Without path to accreditation in Hawaii, unlicensed midwives say they’re unfairly targeted

Traditional birth workers and their advocates say they'll keep fighting to keep their services legal after July 1.
Published: Mar. 12, 2023 at 11:05 AM HST

HONOLULU (HawaiiNewsNow) -Traditional birth workers and their advocates say they’ll keep fighting to keep their services legal after July 1.

A measure to allow unlicensed midwives to continue offering their services in Hawaii permanently died in the Legislature last week. House Finance Committee Rep. Kyle Yamashita chose not to schedule a public hearing despite strong support and demonstrations.

That means on July 1st, midwives in Hawaii must be accredited by the Midwifery Education Accreditation Council. No schools in Hawaii offer it.

Rebekah Botello comes from a family of apprentice-trained birth workers and has been practicing for 23 years.

“Everyone who wants to enter a vocation here in Hawaii should have equal and reasonable access. And given that there are no Western accreditation schools here, and women who wanted to study midwifery, in a way that the state is, you know, they’re saying you can only do it one way, it’s going to be one size fits all, that they would have to leave Hawaii, they would have to leave their families, they would have to pay 1000s of dollars to redo training. I mean, my mom has been doing this for 48 years, she’s not going to leave her family to go to a western school in mainland U.S. or anywhere else to do what she already knows how to do. I think that’s egregiously wrong and rude to suggest,” Botello said.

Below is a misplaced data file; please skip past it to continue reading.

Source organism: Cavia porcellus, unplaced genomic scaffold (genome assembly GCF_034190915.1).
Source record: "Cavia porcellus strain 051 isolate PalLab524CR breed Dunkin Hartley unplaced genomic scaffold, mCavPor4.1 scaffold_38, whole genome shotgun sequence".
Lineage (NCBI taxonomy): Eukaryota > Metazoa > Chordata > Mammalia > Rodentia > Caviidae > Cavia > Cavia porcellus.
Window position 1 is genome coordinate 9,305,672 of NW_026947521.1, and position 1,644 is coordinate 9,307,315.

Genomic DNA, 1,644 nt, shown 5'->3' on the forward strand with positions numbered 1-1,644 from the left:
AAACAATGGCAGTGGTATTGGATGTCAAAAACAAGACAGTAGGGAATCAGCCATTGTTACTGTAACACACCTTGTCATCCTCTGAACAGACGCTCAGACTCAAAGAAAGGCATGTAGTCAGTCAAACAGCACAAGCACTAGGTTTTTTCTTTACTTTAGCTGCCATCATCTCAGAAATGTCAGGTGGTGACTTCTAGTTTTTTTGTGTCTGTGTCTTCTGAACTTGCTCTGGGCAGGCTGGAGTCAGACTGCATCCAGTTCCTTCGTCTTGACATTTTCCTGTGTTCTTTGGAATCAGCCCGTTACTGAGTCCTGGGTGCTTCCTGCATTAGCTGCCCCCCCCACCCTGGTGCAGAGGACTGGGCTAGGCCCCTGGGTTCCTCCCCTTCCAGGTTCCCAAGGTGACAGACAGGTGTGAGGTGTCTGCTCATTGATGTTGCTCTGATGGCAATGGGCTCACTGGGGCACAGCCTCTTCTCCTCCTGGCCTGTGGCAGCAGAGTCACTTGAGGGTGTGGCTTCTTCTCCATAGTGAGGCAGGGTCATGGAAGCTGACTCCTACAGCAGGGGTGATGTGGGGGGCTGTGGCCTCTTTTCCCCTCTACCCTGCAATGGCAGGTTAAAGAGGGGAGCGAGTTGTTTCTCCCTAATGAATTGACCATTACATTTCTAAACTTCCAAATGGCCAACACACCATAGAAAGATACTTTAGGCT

Botello believes lawmakers are taking away women’s choices for how they give birth and hurting rural areas and neighbor islands where medical care is limited.

Opponents of the bill raise concerns about safety and accountability, but Botello says those are unfounded.

Supporters are appealing to Governor Josh Green and legislative leaders to call for a floor vote to discuss the bill.